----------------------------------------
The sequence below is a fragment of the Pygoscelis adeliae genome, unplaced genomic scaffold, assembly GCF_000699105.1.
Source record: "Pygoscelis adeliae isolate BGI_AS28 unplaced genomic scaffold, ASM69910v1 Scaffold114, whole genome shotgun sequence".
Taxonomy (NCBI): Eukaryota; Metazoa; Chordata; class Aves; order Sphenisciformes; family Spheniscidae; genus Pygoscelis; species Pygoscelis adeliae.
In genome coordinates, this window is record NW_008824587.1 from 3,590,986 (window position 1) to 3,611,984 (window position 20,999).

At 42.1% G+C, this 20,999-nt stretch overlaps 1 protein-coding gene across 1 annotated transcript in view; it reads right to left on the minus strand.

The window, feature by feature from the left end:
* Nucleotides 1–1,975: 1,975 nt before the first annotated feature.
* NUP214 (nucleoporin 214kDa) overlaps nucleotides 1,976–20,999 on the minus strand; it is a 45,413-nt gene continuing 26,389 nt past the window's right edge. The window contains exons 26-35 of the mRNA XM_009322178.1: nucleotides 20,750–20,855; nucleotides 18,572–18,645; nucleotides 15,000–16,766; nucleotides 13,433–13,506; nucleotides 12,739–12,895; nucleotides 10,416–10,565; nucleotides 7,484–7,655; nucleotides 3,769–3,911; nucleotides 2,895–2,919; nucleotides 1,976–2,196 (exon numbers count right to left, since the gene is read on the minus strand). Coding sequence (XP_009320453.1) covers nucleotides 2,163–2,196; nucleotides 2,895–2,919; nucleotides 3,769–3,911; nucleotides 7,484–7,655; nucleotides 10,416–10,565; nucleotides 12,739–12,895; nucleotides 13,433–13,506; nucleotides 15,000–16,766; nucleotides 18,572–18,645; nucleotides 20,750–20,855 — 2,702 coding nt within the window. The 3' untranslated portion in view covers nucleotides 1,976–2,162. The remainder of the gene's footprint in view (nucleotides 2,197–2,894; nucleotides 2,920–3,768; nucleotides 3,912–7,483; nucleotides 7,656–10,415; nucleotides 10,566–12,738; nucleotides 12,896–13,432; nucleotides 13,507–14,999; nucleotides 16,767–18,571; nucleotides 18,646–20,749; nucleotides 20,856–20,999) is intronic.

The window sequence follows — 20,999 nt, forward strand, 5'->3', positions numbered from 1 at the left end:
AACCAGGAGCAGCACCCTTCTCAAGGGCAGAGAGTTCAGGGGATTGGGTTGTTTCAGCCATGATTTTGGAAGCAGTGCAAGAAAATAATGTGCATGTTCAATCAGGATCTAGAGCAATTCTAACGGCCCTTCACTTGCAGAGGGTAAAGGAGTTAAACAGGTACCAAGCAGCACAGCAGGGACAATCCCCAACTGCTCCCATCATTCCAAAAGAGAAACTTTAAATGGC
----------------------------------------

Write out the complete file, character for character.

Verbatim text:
The sequence below is a fragment of the Pygoscelis adeliae genome, unplaced genomic scaffold, assembly GCF_000699105.1.
Source record: "Pygoscelis adeliae isolate BGI_AS28 unplaced genomic scaffold, ASM69910v1 Scaffold114, whole genome shotgun sequence".
Taxonomy (NCBI): Eukaryota; Metazoa; Chordata; class Aves; order Sphenisciformes; family Spheniscidae; genus Pygoscelis; species Pygoscelis adeliae.
In genome coordinates, this window is record NW_008824587.1 from 3,590,986 (window position 1) to 3,611,984 (window position 20,999).

At 42.1% G+C, this 20,999-nt stretch overlaps 1 protein-coding gene across 1 annotated transcript in view; it reads right to left on the minus strand.

The window, feature by feature from the left end:
* Nucleotides 1–1,975: 1,975 nt before the first annotated feature.
* NUP214 (nucleoporin 214kDa) overlaps nucleotides 1,976–20,999 on the minus strand; it is a 45,413-nt gene continuing 26,389 nt past the window's right edge. The window contains exons 26-35 of the mRNA XM_009322178.1: nucleotides 20,750–20,855; nucleotides 18,572–18,645; nucleotides 15,000–16,766; nucleotides 13,433–13,506; nucleotides 12,739–12,895; nucleotides 10,416–10,565; nucleotides 7,484–7,655; nucleotides 3,769–3,911; nucleotides 2,895–2,919; nucleotides 1,976–2,196 (exon numbers count right to left, since the gene is read on the minus strand). Coding sequence (XP_009320453.1) covers nucleotides 2,163–2,196; nucleotides 2,895–2,919; nucleotides 3,769–3,911; nucleotides 7,484–7,655; nucleotides 10,416–10,565; nucleotides 12,739–12,895; nucleotides 13,433–13,506; nucleotides 15,000–16,766; nucleotides 18,572–18,645; nucleotides 20,750–20,855 — 2,702 coding nt within the window. The 3' untranslated portion in view covers nucleotides 1,976–2,162. The remainder of the gene's footprint in view (nucleotides 2,197–2,894; nucleotides 2,920–3,768; nucleotides 3,912–7,483; nucleotides 7,656–10,415; nucleotides 10,566–12,738; nucleotides 12,896–13,432; nucleotides 13,507–14,999; nucleotides 16,767–18,571; nucleotides 18,646–20,749; nucleotides 20,856–20,999) is intronic.

The window sequence follows — 20,999 nt, forward strand, 5'->3', positions numbered from 1 at the left end:
AACCAGGAGCAGCACCCTTCTCAAGGGCAGAGAGTTCAGGGGATTGGGTTGTTTCAGCCATGATTTTGGAAGCAGTGCAAGAAAATAATGTGCATGTTCAATCAGGATCTAGAGCAATTCTAACGGCCCTTCACTTGCAGAGGGTAAAGGAGTTAAACAGGTACCAAGCAGCACAGCAGGGACAATCCCCAACTGCTCCCATCATTCCAAAAGAGAAACTTTAAATGGC